Video review: 2020 Toyota Supra by Drew Johnson
A legend returns.
Sometime you don't know what you've got until it's gone. Or at least that was the case with Toyota's Supra sports car.
Despite launching way back in 1978, the Toyota Supra didn't get much love until 2001 when it starred in the hit movie, The Fast and the Furious. Suddenly, people couldn't get enough Supra. And that was great for Toyota, except for one tiny detail -- it killed off the Supra three years earlier due to sluggish sales.
And so that throng of Supra fans created by the original Fast and Furious movie has now been waiting 20 long years for Toyota to fulfill a dream created in 2001, and finally Toyota has. The new Supra is here.
What is it?
Like the four-generations of Supra that came before it, the 2020 model is a two-door sports car that uses a straight-six engine and rear wheel drive. But unlike every Supra to come before it, the new 2020 model isn't based on a Toyota platform.
Instead, it's based on a platform sourced from BMW -- the same one that underpins the Z4 Roadster. The 2020 Supra also has a BMW engine, and much of its switchgear is plucked from the BMW parts bin.
Suspension hardware is also shared between the two vehicles, but each company uses different tuning for their active dampers. Toyota is wholly responsible for the Supra's exterior styling.
The Supra's BMW heart is a 3.0L inline-six that uses a twin-scroll turbocharger. It makes 335 horsepower and 362 lb-ft of torque at a low 1,600rpm. For comparison, the same 3.0L engine makes 382 horsepower and 369 lb-ft of torque under the hood of the Z4.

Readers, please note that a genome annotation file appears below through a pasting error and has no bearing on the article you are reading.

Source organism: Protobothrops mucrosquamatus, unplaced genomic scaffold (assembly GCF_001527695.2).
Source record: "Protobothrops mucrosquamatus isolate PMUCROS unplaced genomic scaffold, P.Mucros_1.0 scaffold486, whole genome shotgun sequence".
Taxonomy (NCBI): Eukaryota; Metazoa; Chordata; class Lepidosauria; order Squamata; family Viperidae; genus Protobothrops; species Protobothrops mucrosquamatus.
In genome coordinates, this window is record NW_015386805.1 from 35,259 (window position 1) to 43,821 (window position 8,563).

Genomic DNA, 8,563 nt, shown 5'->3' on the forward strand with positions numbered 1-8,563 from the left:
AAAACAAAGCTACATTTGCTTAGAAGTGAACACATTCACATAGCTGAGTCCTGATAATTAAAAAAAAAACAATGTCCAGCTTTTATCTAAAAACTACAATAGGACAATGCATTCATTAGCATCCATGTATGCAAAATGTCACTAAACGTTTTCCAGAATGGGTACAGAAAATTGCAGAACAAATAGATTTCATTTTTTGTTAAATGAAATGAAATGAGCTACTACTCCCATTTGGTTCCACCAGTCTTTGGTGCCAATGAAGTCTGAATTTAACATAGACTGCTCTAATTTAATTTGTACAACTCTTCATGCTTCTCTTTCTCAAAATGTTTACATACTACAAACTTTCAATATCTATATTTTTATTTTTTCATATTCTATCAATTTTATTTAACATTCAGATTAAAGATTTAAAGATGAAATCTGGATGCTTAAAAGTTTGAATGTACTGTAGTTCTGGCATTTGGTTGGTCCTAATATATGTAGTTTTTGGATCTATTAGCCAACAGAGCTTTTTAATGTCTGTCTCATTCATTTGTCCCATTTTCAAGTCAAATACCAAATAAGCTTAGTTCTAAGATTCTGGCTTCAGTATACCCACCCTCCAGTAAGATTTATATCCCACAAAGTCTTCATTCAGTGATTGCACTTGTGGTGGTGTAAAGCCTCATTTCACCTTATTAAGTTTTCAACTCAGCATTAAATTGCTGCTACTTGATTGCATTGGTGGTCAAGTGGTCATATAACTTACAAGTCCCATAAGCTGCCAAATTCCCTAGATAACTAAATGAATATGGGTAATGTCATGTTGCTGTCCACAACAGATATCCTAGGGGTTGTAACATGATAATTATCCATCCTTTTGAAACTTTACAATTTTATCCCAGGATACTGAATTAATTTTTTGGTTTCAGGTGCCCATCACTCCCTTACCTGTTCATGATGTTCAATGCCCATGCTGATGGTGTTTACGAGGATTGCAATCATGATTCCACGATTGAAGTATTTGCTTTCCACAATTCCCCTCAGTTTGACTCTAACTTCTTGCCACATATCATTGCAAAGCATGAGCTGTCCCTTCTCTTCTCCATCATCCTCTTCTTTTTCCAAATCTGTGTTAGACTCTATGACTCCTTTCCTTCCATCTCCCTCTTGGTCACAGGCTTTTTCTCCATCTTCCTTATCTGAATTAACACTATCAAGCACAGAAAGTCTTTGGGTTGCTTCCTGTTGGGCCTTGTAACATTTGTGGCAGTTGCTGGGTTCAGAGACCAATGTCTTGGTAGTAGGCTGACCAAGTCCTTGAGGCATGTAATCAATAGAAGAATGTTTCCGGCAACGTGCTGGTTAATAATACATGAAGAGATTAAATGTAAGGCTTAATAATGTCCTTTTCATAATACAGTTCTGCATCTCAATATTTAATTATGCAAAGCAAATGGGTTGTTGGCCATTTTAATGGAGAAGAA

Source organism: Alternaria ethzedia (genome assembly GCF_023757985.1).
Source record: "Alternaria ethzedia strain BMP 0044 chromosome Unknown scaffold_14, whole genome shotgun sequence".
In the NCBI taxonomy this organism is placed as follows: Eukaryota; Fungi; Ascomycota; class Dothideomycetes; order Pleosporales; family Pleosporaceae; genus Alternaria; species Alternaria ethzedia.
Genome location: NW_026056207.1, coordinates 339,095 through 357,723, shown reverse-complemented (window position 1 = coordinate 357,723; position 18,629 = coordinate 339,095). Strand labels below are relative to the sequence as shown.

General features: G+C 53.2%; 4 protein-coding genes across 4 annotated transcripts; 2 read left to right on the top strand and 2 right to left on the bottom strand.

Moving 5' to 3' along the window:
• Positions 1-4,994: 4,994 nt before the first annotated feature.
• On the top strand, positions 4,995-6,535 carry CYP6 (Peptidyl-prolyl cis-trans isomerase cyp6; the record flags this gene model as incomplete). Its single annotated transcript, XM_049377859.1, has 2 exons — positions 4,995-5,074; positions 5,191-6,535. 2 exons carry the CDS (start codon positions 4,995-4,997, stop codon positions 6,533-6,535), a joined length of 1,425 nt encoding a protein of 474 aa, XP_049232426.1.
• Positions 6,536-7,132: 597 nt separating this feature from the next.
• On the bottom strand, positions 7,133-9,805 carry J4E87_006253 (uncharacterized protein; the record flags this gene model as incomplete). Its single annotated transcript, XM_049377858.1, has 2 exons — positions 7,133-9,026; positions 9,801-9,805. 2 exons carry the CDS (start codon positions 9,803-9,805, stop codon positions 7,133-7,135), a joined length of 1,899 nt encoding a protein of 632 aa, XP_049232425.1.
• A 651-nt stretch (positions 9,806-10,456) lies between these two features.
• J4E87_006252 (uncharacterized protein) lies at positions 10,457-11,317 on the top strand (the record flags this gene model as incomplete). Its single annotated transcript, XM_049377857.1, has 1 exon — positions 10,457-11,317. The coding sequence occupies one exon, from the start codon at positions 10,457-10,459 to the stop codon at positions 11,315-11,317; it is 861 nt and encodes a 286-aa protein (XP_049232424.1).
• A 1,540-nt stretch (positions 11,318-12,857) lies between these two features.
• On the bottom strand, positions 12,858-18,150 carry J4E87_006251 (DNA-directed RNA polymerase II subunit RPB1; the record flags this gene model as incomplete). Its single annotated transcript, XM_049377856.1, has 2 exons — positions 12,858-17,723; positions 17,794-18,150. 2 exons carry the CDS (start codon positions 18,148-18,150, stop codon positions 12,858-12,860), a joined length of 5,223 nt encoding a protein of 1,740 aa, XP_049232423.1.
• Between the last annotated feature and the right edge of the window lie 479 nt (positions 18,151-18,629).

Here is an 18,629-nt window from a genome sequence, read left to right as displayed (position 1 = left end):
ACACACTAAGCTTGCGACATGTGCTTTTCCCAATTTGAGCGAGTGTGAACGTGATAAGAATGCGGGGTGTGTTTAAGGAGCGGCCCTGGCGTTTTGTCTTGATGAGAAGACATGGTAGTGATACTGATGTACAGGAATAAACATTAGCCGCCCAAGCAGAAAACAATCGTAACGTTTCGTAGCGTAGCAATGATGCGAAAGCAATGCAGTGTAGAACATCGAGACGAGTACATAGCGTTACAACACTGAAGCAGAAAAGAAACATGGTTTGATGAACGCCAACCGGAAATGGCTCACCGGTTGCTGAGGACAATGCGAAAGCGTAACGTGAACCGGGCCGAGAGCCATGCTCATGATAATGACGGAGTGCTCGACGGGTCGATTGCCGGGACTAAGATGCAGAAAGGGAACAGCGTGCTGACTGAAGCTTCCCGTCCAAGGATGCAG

Power is shifted to the Supra's rear wheels via ZF's sensational eight-speed automatic transmission. But as good as that eight-speed is, we still miss having a manual, which is no longer offered in the Supra.
Both Supra trims, 3.0 and 3.0 Premium, use an electronic rear differential and have staggered 19-inch wheels wrapped in Michelin Pilot Super Sport tires. Brakes, however, differ between the two models, at least at the rear. The Supra 3.0 has 13.7 inch rotors at the front that are clamped by a four-piston Brembo caliper, while a single-piston caliper -- with a 13.0-inch rotor -- is used at the back. That front setup is also used by the Premium model, but rear rotors are swapped for larger 13.6-inch discs for better stopping power. The upgraded brakes used on the Supra 3.0 Premium are identifiable by their red-painted calipers.
This generation of Supra is strictly a two-seater and there is no targa roof. That's one of the byproducts of Toyota's partnership with BMW. Since the Z4 is offered exclusively as a convertible, BMW demanded the Supra only be sold as a closed-top coupe.
The interior of the Supra has a lot of BMW parts, but not necessarily the ones from the Z4. Still, it's plainly obvious that the Supra's switchgear is all BMW, and that's a letdown in a flagship Toyota.
Toyota was nice enough to let us loose on Summit Point Motorsports Park's Shenandoah Circuit behind the wheel of the new Supra. But before we get to how it handled the track, let's simply cover getting in.
Unlike a number of cars we've been lucky enough to get track time in, the Supra has plenty of room for a six-foot adult wearing a helmet. That's thanks, of course, to the Supra's double-bubble roof and lack of a sunroof. But the Supra's roofline is so low that it's easy to bonk your head as you get in.
Once inside you'll notice a cozy cabin that borders on claustrophobic. The Supra has wide side sills for extra rigidity (this is probably a good time to mention the Supra's torsional rigidity exceeds that of the Lexus LFA), which means the two seats are positioned close together near the middle of the vehicle. And that low roofline mentioned earlier nets shorter-than-typical side windows and windshield, which, along with the massive rear pillars, limit outward visibility.
Our time on-track began with a few lead-follow laps. That parade session helped us get familiar with the track, and also the Supra.